Have a routine. Yogurt takes 12 hours to cook. You have to do it first thing in the morning or at night and then bottle it at night or first thing in the morning. If you cook yogurt too long, it separates. If you don’t cook it long enough, it doesn’t ferment, so you have to allow enough time to do it right.
If you let rice sit too long, it won’t absorb a custard mix for rice pudding. You have to practice to determine the best process.
Q: What about tools?
A: Have good basic utensils – you don’t need a bunch of fancy stuff. The fanciest thing we have is a food processor. You don’t need expensive tools. You just need them to be consistent. I just order them on Amazon. You can buy a $200 rice cooker, but ours cost $15-$20 and it works fine.
Q: What about the kitchen?
A: We have a kitchen that can be cleaned up quickly. The design of a kitchen can make or break a chef. You need more than one surface. When the smoke clears and you have to clean up the battlefield, you know it’s not going to take you forever if the kitchen is easy to clean.
Q: How do you deal with your food preferences that are different from the chef's?
A: My basic gene pool is full of milk. It’s Scandavian dairy farmer, and my ancestors weren’t close enough to the ocean to pick up the love of fish, so my taste runs heavily toward milk products.
My wife is 100 percent Mediterranean in terms of her inclinations, and she sees the Mediterranean as shaped like a mouth. The closest thing to Mediterranean that I’m inclined to pursue is pizza, as long as it has enough cheese on it.
Cooking is like politics. It requires compromise to have success. I’m inclined to undercook things vs. her overcooking them. One-party rule or tyranny either way is doomed to failure.
Ultimately, cooking is a science and precision is a key ingredient in that. If you aren’t precise, things won’t work out. My wife supplies the art and direction and I provide the precision.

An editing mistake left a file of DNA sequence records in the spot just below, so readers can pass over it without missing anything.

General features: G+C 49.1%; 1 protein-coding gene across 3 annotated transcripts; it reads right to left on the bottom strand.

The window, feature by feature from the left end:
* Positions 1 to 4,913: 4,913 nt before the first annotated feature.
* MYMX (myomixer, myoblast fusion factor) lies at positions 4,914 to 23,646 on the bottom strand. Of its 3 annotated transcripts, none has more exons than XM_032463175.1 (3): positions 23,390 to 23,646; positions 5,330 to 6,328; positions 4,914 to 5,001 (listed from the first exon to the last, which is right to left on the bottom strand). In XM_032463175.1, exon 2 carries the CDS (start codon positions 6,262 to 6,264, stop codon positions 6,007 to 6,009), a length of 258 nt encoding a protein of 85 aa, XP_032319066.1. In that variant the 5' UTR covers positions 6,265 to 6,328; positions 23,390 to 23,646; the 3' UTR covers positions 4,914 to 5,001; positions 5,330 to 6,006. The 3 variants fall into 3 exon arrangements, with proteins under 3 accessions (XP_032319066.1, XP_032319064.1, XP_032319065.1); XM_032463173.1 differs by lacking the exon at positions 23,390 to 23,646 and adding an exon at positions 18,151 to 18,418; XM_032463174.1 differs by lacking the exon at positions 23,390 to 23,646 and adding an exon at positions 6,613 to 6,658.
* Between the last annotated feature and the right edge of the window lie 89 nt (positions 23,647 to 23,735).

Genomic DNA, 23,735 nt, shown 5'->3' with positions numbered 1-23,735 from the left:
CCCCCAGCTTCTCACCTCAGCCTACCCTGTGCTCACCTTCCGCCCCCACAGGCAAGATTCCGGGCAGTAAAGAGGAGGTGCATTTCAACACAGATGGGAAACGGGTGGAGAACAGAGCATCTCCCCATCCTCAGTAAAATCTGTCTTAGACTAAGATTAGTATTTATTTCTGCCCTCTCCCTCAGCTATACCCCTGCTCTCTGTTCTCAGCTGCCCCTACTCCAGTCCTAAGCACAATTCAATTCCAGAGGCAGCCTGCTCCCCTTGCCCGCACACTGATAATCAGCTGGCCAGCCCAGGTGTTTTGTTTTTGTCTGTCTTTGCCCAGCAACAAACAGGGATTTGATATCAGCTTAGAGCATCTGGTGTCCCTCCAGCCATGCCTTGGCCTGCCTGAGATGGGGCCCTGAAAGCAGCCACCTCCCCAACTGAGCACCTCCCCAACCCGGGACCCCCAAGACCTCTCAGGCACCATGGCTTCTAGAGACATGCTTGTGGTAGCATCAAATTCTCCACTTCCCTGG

Q: Do you like being a sous-chef?
A: I actually enjoy it. By persisting and overcoming my reluctance, it’s become a pretty enjoyable part of every day. There’s a definite sense of satisfaction in doing it. The no. 1 thing for me is the joy of doing it together. It’s very rewarding when you sit down and have a sandwich that has pickles that you bottled earlier in the year and enjoy that richness of the flavor and how much it adds to the meal. I enjoy every bottle of yogurt. It definitely pays. I don’t have a single day of regret in my career as a sous-chef.
We both bring our skills to the kitchen. My wife is a foodie and I’m an engineer type and those different skills work together. The key is learning to coordinate with each other and divide up the tasks based on those skills.
Here are some of Forrest’s best recipes:
2 cups of cooked rice (Cook in a rice cooker with 2.5 cups of water)
1/3 cup sugar
¼ tsp. cinnamon, plus more for topping
1/8 tsp. nutmeg
1 tsp. vanilla
1 ½ cups milk
¼ cup raisins
Preheat oven to 375 degrees F. Mix all ingredients thoroughly and spoon into a ceramic baking dish. Sprinkle more cinnamon on the top. Bake for 48 minutes in a ceramic baking dish with the lid off. Remove from the oven. Place the lid on the pot and cool it. This will keep in the refrigerator for three or four days, so you can heat some in the microwave and have it with milk for breakfast every day.
1 cup mayonnaise
½ cup coconut milk, canned (shake the can well before opeing it)
3 tbsp. dried parsley (you also can use fresh if you have it)
2 tbsp. chives
2 tbsp. fresh dill, chopped finely so it won’t stick in your teeth
½ tsp. onion powder
¼ tsp. salt
1 ½ tbsp. fresh lemon juice
Mix ingredients together. It’s not amazing the first day, but it’s great the next couple of days. It lasts for a week in the fridge.
Chinese-style Dry Fried Garlic Green Beans
3 cups green beans, ends trimmed and cut in half
1/8 tsp. dried minced garlic, minced or 2 cloves fresh garlic, minced
1 tbsp. vegetable oil, plus oil to deep fry the green beans
½ tsp. salt
1 tbsp. Chinese chili oil
Blanch the green beans in boiling water for about a minute until they turn bright green. Shock them in an ice water bath to cool them down and stop the cooking process. Remove them from the ice water and pat them dry.
Heat a wok over high heat and add enough oil to deep fry the green beans. Drop in a bean to test the temperature of the oil. When it starts to bubble and fry, the oil is hot enough. Fry the beans until they blister and wrinkle on the skin, 1 - 2 minutes. Place them on a rack or a plate lined with paper towels.
Add the 1 tbsp. oil, garlic, chili oil and fried green beans to a hot pan and saute them for 30 seconds. Serve immediately.